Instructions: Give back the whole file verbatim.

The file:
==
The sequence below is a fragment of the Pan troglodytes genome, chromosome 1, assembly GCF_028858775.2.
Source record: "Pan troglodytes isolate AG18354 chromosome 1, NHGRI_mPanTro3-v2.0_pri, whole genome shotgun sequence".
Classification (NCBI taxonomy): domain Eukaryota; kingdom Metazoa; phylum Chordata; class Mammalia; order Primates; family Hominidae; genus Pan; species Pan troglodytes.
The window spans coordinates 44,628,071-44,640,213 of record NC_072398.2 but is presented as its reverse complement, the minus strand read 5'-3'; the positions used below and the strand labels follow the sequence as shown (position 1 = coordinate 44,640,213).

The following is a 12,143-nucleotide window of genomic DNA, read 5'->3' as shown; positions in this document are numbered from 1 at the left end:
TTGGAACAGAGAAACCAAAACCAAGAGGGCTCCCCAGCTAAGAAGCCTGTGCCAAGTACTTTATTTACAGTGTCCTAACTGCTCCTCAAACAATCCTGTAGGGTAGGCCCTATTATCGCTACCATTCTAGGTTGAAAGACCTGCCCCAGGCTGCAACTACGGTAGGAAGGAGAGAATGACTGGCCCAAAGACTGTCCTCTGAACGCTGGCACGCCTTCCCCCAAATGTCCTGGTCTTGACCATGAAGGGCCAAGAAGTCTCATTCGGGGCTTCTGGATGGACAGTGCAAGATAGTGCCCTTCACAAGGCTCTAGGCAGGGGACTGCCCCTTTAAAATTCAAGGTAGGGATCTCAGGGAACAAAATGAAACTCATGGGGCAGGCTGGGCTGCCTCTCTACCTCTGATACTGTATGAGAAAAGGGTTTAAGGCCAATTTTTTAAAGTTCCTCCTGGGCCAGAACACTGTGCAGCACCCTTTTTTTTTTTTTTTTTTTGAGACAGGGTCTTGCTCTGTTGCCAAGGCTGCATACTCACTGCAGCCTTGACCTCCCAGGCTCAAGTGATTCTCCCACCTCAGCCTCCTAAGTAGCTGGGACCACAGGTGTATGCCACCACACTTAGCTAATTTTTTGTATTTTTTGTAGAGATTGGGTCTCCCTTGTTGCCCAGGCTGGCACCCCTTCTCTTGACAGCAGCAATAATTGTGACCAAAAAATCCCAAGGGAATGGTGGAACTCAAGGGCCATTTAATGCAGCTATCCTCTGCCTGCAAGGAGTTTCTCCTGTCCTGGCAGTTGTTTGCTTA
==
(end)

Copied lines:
The sequence below is a fragment of the Pan troglodytes genome, chromosome 1, assembly GCF_028858775.2.
Source record: "Pan troglodytes isolate AG18354 chromosome 1, NHGRI_mPanTro3-v2.0_pri, whole genome shotgun sequence".
Classification (NCBI taxonomy): domain Eukaryota; kingdom Metazoa; phylum Chordata; class Mammalia; order Primates; family Hominidae; genus Pan; species Pan troglodytes.
The window spans coordinates 44,628,071-44,640,213 of record NC_072398.2 but is presented as its reverse complement, the minus strand read 5'-3'; the positions used below and the strand labels follow the sequence as shown (position 1 = coordinate 44,640,213).

The following is a 12,143-nucleotide window of genomic DNA, read 5'->3' as shown; positions in this document are numbered from 1 at the left end:
TTGGAACAGAGAAACCAAAACCAAGAGGGCTCCCCAGCTAAGAAGCCTGTGCCAAGTACTTTATTTACAGTGTCCTAACTGCTCCTCAAACAATCCTGTAGGGTAGGCCCTATTATCGCTACCATTCTAGGTTGAAAGACCTGCCCCAGGCTGCAACTACGGTAGGAAGGAGAGAATGACTGGCCCAAAGACTGTCCTCTGAACGCTGGCACGCCTTCCCCCAAATGTCCTGGTCTTGACCATGAAGGGCCAAGAAGTCTCATTCGGGGCTTCTGGATGGACAGTGCAAGATAGTGCCCTTCACAAGGCTCTAGGCAGGGGACTGCCCCTTTAAAATTCAAGGTAGGGATCTCAGGGAACAAAATGAAACTCATGGGGCAGGCTGGGCTGCCTCTCTACCTCTGATACTGTATGAGAAAAGGGTTTAAGGCCAATTTTTTAAAGTTCCTCCTGGGCCAGAACACTGTGCAGCACCCTTTTTTTTTTTTTTTTTTTGAGACAGGGTCTTGCTCTGTTGCCAAGGCTGCATACTCACTGCAGCCTTGACCTCCCAGGCTCAAGTGATTCTCCCACCTCAGCCTCCTAAGTAGCTGGGACCACAGGTGTATGCCACCACACTTAGCTAATTTTTTGTATTTTTTGTAGAGATTGGGTCTCCCTTGTTGCCCAGGCTGGCACCCCTTCTCTTGACAGCAGCAATAATTGTGACCAAAAAATCCCAAGGGAATGGTGGAACTCAAGGGCCATTTAATGCAGCTATCCTCTGCCTGCAAGGAGTTTCTCCTGTCCTGGCAGTTGTTTGCTTA